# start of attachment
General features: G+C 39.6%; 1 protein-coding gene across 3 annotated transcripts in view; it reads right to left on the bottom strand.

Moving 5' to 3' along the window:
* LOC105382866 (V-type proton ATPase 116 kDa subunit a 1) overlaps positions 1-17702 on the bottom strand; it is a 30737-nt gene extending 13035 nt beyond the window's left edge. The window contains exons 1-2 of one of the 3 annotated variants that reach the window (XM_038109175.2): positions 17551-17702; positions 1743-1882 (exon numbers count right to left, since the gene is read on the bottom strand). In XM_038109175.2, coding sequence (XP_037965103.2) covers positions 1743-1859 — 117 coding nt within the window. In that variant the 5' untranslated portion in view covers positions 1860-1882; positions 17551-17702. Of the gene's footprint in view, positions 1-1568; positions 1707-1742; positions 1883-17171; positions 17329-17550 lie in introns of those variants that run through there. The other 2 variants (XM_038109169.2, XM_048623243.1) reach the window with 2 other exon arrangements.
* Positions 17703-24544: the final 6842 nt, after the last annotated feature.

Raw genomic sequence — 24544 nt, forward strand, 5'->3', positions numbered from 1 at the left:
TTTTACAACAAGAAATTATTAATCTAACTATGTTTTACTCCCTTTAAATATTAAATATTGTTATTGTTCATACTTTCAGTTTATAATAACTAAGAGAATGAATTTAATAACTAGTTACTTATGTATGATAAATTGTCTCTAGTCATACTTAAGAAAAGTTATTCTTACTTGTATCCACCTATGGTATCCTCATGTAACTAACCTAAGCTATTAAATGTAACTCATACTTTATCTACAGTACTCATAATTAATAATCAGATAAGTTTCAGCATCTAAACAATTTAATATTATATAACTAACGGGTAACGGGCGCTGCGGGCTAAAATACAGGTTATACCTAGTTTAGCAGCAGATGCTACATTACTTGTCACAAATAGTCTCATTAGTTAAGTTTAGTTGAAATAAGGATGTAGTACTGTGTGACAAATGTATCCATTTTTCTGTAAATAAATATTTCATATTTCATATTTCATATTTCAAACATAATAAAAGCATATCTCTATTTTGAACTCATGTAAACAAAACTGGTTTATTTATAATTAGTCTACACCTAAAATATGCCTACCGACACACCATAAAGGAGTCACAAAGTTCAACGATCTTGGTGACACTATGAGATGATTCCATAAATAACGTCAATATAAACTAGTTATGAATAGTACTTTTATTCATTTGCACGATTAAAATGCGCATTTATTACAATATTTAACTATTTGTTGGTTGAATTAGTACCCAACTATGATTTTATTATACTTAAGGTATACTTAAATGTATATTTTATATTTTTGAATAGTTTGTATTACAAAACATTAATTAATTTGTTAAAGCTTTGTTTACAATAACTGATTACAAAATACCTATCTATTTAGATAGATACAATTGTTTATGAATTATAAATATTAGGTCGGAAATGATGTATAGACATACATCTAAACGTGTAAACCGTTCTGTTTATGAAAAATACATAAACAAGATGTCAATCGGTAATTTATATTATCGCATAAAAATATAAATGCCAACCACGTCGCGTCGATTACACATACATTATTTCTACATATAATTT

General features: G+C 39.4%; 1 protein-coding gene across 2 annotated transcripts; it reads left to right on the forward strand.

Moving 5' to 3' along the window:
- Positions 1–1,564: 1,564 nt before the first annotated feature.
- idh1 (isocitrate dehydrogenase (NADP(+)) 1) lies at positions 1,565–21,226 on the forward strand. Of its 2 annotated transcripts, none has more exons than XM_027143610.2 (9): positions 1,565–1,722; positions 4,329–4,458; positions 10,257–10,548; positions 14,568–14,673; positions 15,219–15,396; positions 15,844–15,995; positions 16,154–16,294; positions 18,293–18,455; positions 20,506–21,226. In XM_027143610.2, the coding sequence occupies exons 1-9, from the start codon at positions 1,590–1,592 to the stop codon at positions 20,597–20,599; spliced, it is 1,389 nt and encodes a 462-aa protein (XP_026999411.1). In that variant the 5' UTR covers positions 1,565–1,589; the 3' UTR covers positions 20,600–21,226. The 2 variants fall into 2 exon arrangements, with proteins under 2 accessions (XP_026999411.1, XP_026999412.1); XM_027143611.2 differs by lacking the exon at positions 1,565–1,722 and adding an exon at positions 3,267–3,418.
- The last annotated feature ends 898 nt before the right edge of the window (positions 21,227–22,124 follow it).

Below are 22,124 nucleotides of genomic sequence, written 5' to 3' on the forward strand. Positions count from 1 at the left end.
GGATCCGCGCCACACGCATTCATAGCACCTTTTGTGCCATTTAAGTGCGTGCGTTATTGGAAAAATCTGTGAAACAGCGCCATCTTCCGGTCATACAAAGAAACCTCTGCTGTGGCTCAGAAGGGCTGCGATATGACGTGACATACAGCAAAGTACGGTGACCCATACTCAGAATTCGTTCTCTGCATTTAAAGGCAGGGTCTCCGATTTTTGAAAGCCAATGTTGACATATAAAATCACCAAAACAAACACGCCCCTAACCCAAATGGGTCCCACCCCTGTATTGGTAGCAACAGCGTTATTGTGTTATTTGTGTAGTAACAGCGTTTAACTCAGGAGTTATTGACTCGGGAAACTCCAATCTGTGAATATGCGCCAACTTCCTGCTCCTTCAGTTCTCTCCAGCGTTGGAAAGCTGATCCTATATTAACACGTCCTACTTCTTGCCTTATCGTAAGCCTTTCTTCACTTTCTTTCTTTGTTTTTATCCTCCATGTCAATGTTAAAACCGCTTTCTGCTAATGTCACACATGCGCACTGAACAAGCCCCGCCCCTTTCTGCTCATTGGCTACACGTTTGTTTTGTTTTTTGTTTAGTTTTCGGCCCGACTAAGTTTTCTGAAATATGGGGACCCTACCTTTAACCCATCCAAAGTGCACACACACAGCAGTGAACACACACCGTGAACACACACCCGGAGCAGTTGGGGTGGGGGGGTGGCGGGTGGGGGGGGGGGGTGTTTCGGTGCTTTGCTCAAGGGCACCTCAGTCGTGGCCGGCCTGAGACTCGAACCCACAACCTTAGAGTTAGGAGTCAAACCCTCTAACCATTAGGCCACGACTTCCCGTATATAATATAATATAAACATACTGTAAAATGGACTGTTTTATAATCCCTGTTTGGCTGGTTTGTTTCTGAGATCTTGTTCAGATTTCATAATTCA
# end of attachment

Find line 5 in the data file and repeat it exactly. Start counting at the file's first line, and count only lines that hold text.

Raw genomic sequence — 24544 nt, forward strand, 5'->3', positions numbered from 1 at the left: